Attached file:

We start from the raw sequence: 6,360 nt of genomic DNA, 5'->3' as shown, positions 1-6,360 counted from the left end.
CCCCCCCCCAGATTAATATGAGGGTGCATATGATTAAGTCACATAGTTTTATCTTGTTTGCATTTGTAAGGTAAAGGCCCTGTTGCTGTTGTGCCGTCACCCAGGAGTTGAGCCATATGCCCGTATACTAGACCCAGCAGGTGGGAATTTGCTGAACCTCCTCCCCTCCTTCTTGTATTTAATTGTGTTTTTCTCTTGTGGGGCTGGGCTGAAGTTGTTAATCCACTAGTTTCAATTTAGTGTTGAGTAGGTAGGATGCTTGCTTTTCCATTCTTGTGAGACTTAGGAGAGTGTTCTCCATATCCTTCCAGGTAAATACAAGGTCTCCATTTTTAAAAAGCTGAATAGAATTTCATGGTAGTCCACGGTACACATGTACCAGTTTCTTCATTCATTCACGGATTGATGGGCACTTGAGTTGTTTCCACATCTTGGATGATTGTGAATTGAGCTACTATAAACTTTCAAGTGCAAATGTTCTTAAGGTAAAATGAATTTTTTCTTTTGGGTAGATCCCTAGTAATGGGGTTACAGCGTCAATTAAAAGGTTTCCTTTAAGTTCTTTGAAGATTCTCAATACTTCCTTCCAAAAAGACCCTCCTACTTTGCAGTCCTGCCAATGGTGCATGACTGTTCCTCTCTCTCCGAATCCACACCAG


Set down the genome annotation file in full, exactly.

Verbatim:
We start from the raw sequence: 6,360 nt of genomic DNA, 5'->3' as shown, positions 1-6,360 counted from the left end.
CCCCCCCCCAGATTAATATGAGGGTGCATATGATTAAGTCACATAGTTTTATCTTGTTTGCATTTGTAAGGTAAAGGCCCTGTTGCTGTTGTGCCGTCACCCAGGAGTTGAGCCATATGCCCGTATACTAGACCCAGCAGGTGGGAATTTGCTGAACCTCCTCCCCTCCTTCTTGTATTTAATTGTGTTTTTCTCTTGTGGGGCTGGGCTGAAGTTGTTAATCCACTAGTTTCAATTTAGTGTTGAGTAGGTAGGATGCTTGCTTTTCCATTCTTGTGAGACTTAGGAGAGTGTTCTCCATATCCTTCCAGGTAAATACAAGGTCTCCATTTTTAAAAAGCTGAATAGAATTTCATGGTAGTCCACGGTACACATGTACCAGTTTCTTCATTCATTCACGGATTGATGGGCACTTGAGTTGTTTCCACATCTTGGATGATTGTGAATTGAGCTACTATAAACTTTCAAGTGCAAATGTTCTTAAGGTAAAATGAATTTTTTCTTTTGGGTAGATCCCTAGTAATGGGGTTACAGCGTCAATTAAAAGGTTTCCTTTAAGTTCTTTGAAGATTCTCAATACTTCCTTCCAAAAAGACCCTCCTACTTTGCAGTCCTGCCAATGGTGCATGACTGTTCCTCTCTCTCCGAATCCACACCAG